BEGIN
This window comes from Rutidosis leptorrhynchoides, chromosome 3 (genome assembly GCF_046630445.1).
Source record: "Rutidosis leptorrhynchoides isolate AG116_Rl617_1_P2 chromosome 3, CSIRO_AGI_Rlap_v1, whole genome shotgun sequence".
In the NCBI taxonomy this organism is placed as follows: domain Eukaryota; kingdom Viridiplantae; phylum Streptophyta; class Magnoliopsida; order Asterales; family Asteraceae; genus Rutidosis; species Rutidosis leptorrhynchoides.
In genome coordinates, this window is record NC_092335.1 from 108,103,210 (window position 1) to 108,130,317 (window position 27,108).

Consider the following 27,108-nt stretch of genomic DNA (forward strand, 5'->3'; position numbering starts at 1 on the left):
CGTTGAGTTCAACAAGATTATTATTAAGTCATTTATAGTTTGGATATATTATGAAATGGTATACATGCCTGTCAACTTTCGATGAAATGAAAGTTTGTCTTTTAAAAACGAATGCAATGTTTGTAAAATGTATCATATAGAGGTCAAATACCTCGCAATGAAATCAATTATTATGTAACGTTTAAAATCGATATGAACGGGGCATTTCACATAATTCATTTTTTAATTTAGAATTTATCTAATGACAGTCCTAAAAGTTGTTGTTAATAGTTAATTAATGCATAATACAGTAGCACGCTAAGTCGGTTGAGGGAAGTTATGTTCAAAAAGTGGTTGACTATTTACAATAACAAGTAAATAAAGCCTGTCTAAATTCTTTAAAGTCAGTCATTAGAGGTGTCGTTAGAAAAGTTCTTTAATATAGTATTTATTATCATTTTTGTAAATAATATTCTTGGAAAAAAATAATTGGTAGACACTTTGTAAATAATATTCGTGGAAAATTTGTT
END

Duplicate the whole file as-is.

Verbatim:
This window comes from Rutidosis leptorrhynchoides, chromosome 3 (genome assembly GCF_046630445.1).
Source record: "Rutidosis leptorrhynchoides isolate AG116_Rl617_1_P2 chromosome 3, CSIRO_AGI_Rlap_v1, whole genome shotgun sequence".
In the NCBI taxonomy this organism is placed as follows: domain Eukaryota; kingdom Viridiplantae; phylum Streptophyta; class Magnoliopsida; order Asterales; family Asteraceae; genus Rutidosis; species Rutidosis leptorrhynchoides.
In genome coordinates, this window is record NC_092335.1 from 108,103,210 (window position 1) to 108,130,317 (window position 27,108).

Consider the following 27,108-nt stretch of genomic DNA (forward strand, 5'->3'; position numbering starts at 1 on the left):
CGTTGAGTTCAACAAGATTATTATTAAGTCATTTATAGTTTGGATATATTATGAAATGGTATACATGCCTGTCAACTTTCGATGAAATGAAAGTTTGTCTTTTAAAAACGAATGCAATGTTTGTAAAATGTATCATATAGAGGTCAAATACCTCGCAATGAAATCAATTATTATGTAACGTTTAAAATCGATATGAACGGGGCATTTCACATAATTCATTTTTTAATTTAGAATTTATCTAATGACAGTCCTAAAAGTTGTTGTTAATAGTTAATTAATGCATAATACAGTAGCACGCTAAGTCGGTTGAGGGAAGTTATGTTCAAAAAGTGGTTGACTATTTACAATAACAAGTAAATAAAGCCTGTCTAAATTCTTTAAAGTCAGTCATTAGAGGTGTCGTTAGAAAAGTTCTTTAATATAGTATTTATTATCATTTTTGTAAATAATATTCTTGGAAAAAAATAATTGGTAGACACTTTGTAAATAATATTCGTGGAAAATTTGTT